The Philippines has not adopted a new law which requires students to plant trees before they graduate -- the legislation has been approved by the lower house but not the Senate
Media reports which have been shared tens of thousands of times on Facebook claim that a new law has been adopted in the Philippines requiring students to plant at least 10 trees before they graduate. The reports are misleading; the student tree planting legislation has been passed by the Philippines’ lower house but not by the Senate; according to the country’s constitution, both houses must approve legislation and send it to the president for signing before it actually becomes law. The bill's author told AFP he did not believe the measure would become law before the Senate adjourns June 7, 2019.
The misleading claim can be seen here in a May 28, 2019, report by British newspaper The Independent which is headlined: “Philippines passes law requiring students to plant 10 trees if they want to graduate.”
The story, which has been shared more than 75,000 times according to CrowdTangle data, has a first paragraph saying: “A new Filipino law requires all graduating high school and college students to plant at least 10 trees each before they can graduate.”
The Independent also published the report here on their verified Facebook page, which has more than nine million followers, with a caption saying: “It could result in 175 million new trees each year.”
Multiple other media organisations have published articles making similar claims about a new law mandating tree planting for students in the Philippines, for example here in the London Evening Standard, here in Newshub, here in the Business Insider and here on vice.com.
Hollywood actor Ashton Kutcher shared one of the misleading articles here on his official Facebook page, which has more than 17 million followers, with a caption saying: “Tree-planting is an awesome way to fight climate change.”
Some posts, such as this one, expressed joy at the purported passage of the law.
The status, when translated to English, says: “Woke up to the best news I’ve seen all month. I could cry tears of joy. Hopefully the schools and the universities will be strict so this can be implemented well.”
The articles are misleading -- while the Philippines’ lower house has passed a student tree-planting bill, it has not been approved by the upper house or signed by the president, both of which are required for legislation to actually become law.
Many of the articles sourced their claims to this May 15, 2019, article on CNN Philippines headlined: “House passes bill requiring graduating students to plant 10 trees on final reading.”
According to the Philippines constitution, the relevant section of which can be seen here, the country has two chambers of Congress, the House of Representatives and the Senate.
According to the Philippines’ legislative process, which can be seen here on the Senate website, in order for a bill to become law, both the House of Representatives and the Senate must approve a final version of the bill and submit the legislation to the president, who can either sign it into law or veto it.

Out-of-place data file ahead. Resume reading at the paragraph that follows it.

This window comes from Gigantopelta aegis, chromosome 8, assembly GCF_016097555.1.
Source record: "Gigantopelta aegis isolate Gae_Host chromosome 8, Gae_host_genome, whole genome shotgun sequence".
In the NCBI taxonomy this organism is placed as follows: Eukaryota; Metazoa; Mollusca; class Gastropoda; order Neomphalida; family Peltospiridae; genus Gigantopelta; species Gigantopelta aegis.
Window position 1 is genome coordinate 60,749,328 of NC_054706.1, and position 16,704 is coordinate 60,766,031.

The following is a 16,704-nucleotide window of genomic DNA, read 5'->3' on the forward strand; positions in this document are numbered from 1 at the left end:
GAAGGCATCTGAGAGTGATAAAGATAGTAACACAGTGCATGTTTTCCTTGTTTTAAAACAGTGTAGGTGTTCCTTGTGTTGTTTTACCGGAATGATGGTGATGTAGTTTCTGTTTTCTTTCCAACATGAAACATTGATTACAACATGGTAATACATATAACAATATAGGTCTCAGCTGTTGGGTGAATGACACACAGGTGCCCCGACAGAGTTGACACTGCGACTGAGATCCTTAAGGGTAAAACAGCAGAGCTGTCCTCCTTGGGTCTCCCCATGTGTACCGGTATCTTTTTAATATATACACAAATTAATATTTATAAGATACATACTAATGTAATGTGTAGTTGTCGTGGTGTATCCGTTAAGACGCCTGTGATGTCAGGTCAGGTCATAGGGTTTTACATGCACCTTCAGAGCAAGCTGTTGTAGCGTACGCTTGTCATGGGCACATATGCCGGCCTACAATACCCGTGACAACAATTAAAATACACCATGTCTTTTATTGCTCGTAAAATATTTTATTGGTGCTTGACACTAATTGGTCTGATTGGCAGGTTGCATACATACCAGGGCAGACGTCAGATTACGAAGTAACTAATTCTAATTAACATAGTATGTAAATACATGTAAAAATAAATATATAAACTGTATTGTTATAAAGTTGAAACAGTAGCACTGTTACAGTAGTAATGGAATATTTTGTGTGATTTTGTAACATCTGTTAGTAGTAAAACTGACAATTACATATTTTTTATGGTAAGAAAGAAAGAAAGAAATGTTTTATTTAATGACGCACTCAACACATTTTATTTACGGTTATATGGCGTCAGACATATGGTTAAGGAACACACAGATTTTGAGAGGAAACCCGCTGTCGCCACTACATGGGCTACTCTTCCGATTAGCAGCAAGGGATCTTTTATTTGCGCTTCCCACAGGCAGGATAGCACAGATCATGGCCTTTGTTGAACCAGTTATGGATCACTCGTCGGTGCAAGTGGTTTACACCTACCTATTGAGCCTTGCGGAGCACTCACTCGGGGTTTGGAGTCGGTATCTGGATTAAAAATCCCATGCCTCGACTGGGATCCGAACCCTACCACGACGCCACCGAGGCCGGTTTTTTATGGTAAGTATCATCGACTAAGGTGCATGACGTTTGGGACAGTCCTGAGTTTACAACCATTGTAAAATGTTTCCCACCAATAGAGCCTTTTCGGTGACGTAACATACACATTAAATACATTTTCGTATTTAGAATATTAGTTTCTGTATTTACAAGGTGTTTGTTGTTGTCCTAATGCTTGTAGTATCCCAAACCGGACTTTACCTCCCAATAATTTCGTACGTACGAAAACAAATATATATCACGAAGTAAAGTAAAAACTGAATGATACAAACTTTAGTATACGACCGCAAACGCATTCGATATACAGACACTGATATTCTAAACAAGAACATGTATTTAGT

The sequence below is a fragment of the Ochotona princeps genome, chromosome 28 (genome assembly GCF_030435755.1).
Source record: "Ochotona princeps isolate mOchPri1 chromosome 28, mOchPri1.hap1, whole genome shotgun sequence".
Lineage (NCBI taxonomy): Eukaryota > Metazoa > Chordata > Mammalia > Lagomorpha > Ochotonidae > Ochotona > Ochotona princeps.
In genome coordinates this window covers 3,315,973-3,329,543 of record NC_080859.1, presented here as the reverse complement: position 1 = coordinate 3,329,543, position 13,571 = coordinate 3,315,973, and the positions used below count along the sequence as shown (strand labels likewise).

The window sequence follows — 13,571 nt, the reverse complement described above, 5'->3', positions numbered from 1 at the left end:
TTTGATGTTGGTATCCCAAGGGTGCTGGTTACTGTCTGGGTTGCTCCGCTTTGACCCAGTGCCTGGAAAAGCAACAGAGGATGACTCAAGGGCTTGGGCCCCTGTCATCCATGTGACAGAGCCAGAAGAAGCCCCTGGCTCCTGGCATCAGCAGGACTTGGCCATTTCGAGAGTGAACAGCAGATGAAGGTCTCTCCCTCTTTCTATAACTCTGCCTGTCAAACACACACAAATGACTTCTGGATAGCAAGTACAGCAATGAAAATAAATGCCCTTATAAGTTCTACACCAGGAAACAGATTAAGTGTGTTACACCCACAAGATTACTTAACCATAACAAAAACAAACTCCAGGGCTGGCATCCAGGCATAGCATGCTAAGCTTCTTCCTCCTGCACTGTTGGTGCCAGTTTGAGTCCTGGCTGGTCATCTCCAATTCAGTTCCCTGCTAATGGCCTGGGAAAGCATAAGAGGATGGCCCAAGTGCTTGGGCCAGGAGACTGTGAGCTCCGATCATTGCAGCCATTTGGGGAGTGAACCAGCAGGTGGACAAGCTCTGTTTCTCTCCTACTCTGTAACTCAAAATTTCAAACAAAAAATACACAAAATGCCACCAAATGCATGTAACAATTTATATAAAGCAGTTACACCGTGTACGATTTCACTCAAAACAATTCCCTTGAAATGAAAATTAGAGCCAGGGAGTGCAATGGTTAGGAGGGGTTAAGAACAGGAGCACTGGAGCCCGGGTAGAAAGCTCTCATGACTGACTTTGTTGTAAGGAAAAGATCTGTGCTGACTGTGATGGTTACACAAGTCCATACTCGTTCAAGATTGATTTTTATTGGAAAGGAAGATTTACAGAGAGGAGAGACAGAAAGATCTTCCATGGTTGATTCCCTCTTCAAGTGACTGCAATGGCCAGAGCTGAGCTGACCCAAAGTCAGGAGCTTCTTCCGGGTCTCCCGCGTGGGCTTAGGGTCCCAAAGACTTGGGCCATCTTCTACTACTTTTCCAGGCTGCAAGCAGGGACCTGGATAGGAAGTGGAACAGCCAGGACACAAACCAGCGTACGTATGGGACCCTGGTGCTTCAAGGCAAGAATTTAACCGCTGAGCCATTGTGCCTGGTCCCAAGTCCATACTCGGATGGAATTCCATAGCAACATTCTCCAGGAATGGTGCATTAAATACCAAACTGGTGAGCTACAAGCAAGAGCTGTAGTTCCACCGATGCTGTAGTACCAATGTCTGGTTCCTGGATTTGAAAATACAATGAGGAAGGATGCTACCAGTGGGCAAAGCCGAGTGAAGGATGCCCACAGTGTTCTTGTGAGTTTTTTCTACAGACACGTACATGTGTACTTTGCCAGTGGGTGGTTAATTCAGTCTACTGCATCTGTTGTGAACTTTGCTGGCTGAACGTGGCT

The CNN Philippines article says the bill was principally authored by Representative Gary Alejano, a member of the Philippines House of Representatives. Here is Alejano’s listing on the House’s official website.
A check of the online repository of bills and resolutions on the official website of the House of Representatives showed that Alejano was indeed one of the principal authors of House Bill 8728, called: “AN ACT REQUIRING ALL GRADUATING ELEMENTARY, HIGH SCHOOL AND COLLEGE STUDENTS TO PLANT AT LEAST TEN (10) TREES EACH AS A PREREQUISITE FOR GRADUATION”.
Here is a copy of the bill on the official Congress website.
The bill’s status on the official website of the House of Representatives shows that it was passed by the lower house on January 14, 2019 and sent to the Senate on January 15, 2019, where it remains pending.
Below is a screenshot of the status of the bill:
A search of the online repository of bills and resolutions on the official Senate website showed that Sen. Antonio Trillanes also filed a bill also requiring graduating students from elementary, high school and college to plant at least 10 trees on July 19, 2016.
Here is a full copy of the 2016 Senate tree planting bill.
Below is a screenshot of the history of the bill on the Senate website, which shows that it remains pending:
Alejano told AFP that he does not think the tree planting bill will be passed into law before Congress adjourns on June 8, 2019.
“‘Graduation Legacy for the Environment Act’ or House Bill 8728 was approved on 3rd and final reading on 14 Jan 2019 and was transmitted to the Senate the next day, 15 Jan 2019. Similar bill was filed by Sen Trillanes in the Senate and was referred to the Education committee headed by Sen Escudero. It has not been acted upon until now. Very unfortunate. Considering the remaining days in the 17th Congress, I am afraid the proposed measure will not be passed into law,” Alejano told AFP by text message on May 30, 2019.